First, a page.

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WGLT's reporting on the coronavirus pandemic, which began in McLean County in March 2020.

Some OSF Employees To Face Unpaid Leave As Revenue Sinks

OSF exterior
Jeff Smudde
OSF Saint Francis Medical Center in Peoria.

OSF HealthCare said Tuesday that some employees will be forced to take unpaid leave or use their paid time off as the system faces a substantial decline in revenue tied to the coronavirus pandemic.

OSF, based in Peoria, acknowledged the “unusual” nature of the budget shortfall. Hospitals are indeed seeing drastic increases in COVID-19 patients. But like other health care providers, OSF said its inpatient services, surgeries, clinic, and Urgo volumes have all "decreased significantly over the last three weeks," cutting into revenue. The governor’s stay-at-home order began March 21.

OSF said “most non-patient-facing” employees will be subject to “mandatory paid time off or, in some cases, unpaid leaves of absence, during which they can apply for the enhanced unemployment benefits enacted by the government.” Employees will retain their seniority and health benefits, according to OSF.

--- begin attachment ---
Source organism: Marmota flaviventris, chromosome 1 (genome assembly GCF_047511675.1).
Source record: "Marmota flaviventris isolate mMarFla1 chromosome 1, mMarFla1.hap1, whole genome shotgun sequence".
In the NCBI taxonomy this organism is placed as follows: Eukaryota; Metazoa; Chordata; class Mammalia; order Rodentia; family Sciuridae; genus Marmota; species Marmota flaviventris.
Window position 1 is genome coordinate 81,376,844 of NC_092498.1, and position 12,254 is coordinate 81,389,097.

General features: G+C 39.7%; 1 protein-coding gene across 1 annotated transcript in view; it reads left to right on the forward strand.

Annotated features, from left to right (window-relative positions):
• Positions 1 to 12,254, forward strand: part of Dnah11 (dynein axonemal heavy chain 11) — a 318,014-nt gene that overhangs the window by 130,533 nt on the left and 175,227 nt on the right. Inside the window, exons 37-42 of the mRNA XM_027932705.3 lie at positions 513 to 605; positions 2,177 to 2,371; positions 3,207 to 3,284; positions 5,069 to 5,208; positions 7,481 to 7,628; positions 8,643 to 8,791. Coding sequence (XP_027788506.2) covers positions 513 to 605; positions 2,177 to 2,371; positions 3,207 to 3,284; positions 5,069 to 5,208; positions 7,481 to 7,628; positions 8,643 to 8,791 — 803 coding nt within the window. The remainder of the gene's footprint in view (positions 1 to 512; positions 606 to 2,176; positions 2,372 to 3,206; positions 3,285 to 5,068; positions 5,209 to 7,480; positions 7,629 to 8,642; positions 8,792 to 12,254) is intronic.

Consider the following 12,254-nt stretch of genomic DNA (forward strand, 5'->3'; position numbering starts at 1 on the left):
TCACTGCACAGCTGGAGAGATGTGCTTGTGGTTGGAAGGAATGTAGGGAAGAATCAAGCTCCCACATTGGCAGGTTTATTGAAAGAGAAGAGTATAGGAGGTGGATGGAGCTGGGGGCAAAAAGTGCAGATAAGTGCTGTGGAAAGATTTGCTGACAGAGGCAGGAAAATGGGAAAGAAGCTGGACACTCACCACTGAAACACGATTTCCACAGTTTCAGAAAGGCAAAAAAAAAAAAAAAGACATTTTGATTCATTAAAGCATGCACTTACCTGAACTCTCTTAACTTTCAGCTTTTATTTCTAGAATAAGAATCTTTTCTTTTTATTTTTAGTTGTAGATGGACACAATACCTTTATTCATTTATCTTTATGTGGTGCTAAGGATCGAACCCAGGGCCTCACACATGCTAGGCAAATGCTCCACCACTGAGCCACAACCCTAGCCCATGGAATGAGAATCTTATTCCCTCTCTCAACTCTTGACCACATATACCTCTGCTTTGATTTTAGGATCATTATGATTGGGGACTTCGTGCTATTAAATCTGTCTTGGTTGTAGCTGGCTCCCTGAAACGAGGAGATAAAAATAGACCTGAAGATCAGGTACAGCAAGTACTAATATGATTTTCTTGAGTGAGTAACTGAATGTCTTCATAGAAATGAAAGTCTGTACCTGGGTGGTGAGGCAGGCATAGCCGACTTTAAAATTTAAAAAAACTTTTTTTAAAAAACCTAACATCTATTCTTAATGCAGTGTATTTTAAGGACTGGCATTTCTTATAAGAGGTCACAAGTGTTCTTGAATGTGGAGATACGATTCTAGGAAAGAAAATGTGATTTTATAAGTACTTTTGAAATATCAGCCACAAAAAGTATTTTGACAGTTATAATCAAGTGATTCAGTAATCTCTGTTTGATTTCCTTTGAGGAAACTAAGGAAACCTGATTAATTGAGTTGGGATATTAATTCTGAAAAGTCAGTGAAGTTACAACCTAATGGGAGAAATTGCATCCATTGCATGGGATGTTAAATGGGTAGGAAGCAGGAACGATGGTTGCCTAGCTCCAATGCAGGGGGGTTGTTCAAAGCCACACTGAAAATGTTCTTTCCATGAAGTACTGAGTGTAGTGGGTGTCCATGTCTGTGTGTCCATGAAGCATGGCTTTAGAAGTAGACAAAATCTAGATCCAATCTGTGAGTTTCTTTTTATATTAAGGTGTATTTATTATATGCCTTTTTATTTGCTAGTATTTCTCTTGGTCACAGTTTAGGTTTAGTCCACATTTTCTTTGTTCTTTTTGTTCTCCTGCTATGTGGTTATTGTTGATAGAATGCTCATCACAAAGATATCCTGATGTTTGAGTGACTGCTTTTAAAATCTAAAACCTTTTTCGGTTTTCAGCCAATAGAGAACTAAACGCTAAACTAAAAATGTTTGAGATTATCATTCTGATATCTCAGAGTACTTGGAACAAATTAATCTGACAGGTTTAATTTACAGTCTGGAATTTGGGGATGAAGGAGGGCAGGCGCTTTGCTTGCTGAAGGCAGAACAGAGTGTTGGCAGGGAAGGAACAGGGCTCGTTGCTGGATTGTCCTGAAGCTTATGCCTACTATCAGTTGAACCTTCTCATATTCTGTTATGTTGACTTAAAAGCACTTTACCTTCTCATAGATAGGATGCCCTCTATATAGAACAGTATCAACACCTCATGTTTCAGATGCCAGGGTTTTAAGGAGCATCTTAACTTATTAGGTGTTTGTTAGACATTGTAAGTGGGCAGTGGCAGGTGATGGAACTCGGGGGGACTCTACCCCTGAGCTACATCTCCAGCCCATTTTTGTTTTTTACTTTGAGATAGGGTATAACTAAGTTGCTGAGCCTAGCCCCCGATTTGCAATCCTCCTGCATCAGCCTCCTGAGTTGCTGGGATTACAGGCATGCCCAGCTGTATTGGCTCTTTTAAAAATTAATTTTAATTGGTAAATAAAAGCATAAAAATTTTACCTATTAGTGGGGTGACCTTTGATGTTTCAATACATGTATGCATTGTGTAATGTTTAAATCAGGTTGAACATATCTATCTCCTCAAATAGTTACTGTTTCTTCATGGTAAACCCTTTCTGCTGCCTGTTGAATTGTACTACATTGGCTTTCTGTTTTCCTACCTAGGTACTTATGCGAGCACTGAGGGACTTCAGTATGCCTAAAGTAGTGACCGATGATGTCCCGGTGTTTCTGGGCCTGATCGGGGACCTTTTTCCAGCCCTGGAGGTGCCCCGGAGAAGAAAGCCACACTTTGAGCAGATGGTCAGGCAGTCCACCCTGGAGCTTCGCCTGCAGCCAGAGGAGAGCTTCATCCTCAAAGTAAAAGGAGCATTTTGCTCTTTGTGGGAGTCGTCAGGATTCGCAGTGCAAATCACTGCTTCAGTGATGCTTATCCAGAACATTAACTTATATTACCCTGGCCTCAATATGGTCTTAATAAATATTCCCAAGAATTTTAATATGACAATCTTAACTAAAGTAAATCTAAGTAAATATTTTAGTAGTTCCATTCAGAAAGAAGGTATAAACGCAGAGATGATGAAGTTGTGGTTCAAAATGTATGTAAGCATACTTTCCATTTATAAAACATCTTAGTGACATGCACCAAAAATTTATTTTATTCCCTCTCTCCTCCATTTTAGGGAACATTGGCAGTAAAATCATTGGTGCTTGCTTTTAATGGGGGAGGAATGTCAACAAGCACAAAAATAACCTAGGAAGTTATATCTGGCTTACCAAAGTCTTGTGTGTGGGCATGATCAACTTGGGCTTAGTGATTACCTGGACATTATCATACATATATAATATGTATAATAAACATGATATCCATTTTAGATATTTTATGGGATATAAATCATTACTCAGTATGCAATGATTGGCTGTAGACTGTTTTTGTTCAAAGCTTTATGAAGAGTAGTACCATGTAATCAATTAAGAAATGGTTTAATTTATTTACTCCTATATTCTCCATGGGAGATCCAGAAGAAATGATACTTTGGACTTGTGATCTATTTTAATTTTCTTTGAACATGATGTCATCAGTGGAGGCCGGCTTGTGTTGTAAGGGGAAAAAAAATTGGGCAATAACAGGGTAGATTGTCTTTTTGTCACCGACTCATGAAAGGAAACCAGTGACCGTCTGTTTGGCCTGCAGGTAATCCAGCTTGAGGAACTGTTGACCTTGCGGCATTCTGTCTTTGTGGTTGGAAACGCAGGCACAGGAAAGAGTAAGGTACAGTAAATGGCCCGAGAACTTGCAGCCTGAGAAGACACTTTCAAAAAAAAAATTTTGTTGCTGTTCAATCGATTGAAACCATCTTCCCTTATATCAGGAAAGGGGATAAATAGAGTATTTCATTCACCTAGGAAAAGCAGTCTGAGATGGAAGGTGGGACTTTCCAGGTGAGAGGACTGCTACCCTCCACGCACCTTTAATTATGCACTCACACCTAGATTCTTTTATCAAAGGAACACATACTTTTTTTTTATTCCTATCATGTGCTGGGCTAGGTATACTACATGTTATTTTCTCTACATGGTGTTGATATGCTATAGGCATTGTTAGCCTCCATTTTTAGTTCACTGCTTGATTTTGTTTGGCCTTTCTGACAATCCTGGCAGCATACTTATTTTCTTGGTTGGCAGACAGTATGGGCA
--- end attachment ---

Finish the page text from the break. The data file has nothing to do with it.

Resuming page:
OSF said its executive salaries will be reduced by at least 5%.

“It is important for the communities OSF has been called to serve for more than 142 years that we stabilize our financial position and protect our culture so we can continue to serve those communities, and our (employees) and their families in Illinois and Michigan,” said Mike Allen, OSF’s chief financial officer. “Our priority remains equipping our frontlines with the resources they need to ensure the continuation of essential care, while protecting those providing that care.”

Other employees, including non-clinical staff, may be able to move into “pandemic health worker roles” supporting OSF’s digital response to COVID-19.

OSF has over 23,600 employees, including 1,400 in Bloomington-Normal, where it operates St. Joseph Medical Center. OSF Saint Francis hospital is in Peoria.

In an interview last week, St. Joseph Medical Center chief medical officer Dr. Paul Pedersen said the loss of elective surgeries was hurting revenue.

"We’re challenged like everybody else is challenged," he said. "When you look at the pictures of Chicago, New York, Detroit, Los Angeles, you see these hospitals chock full of patients. And we’re not. And the other hospitals in our ministry, many of them are in a similar situation. We’re preparing, and we’re doing the things we need to do to take care a large influx of very sick patients. But we’re not seeing that yet. So we’re having those financial income challenges just like everybody else who’s not seeing a volume that they have seen in the past.”

The system has 14 hospitals, 30 urgent care locations, and two colleges of nursing throughout Illinois and Michigan.

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